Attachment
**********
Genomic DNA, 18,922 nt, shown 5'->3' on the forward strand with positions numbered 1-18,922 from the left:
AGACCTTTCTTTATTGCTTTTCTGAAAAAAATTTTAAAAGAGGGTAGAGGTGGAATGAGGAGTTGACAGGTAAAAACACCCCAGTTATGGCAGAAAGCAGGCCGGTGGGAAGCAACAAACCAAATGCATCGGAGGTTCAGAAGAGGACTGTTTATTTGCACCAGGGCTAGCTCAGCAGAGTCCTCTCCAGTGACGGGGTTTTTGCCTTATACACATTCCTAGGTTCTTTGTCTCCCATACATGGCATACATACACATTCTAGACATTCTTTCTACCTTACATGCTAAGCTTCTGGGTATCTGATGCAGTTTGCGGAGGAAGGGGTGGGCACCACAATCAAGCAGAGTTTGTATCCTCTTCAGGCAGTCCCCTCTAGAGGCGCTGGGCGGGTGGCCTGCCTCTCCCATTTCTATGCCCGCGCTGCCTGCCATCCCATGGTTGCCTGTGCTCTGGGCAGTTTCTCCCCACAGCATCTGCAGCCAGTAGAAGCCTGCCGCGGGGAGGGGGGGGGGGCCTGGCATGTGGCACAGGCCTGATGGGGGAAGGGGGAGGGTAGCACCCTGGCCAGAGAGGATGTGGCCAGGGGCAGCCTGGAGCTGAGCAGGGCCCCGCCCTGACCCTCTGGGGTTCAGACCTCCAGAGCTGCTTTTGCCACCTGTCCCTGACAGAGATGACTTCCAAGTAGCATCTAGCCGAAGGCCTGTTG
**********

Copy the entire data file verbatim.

Genomic DNA, 18,922 nt, shown 5'->3' on the forward strand with positions numbered 1-18,922 from the left:
AGACCTTTCTTTATTGCTTTTCTGAAAAAAATTTTAAAAGAGGGTAGAGGTGGAATGAGGAGTTGACAGGTAAAAACACCCCAGTTATGGCAGAAAGCAGGCCGGTGGGAAGCAACAAACCAAATGCATCGGAGGTTCAGAAGAGGACTGTTTATTTGCACCAGGGCTAGCTCAGCAGAGTCCTCTCCAGTGACGGGGTTTTTGCCTTATACACATTCCTAGGTTCTTTGTCTCCCATACATGGCATACATACACATTCTAGACATTCTTTCTACCTTACATGCTAAGCTTCTGGGTATCTGATGCAGTTTGCGGAGGAAGGGGTGGGCACCACAATCAAGCAGAGTTTGTATCCTCTTCAGGCAGTCCCCTCTAGAGGCGCTGGGCGGGTGGCCTGCCTCTCCCATTTCTATGCCCGCGCTGCCTGCCATCCCATGGTTGCCTGTGCTCTGGGCAGTTTCTCCCCACAGCATCTGCAGCCAGTAGAAGCCTGCCGCGGGGAGGGGGGGGGGGCCTGGCATGTGGCACAGGCCTGATGGGGGAAGGGGGAGGGTAGCACCCTGGCCAGAGAGGATGTGGCCAGGGGCAGCCTGGAGCTGAGCAGGGCCCCGCCCTGACCCTCTGGGGTTCAGACCTCCAGAGCTGCTTTTGCCACCTGTCCCTGACAGAGATGACTTCCAAGTAGCATCTAGCCGAAGGCCTGTTG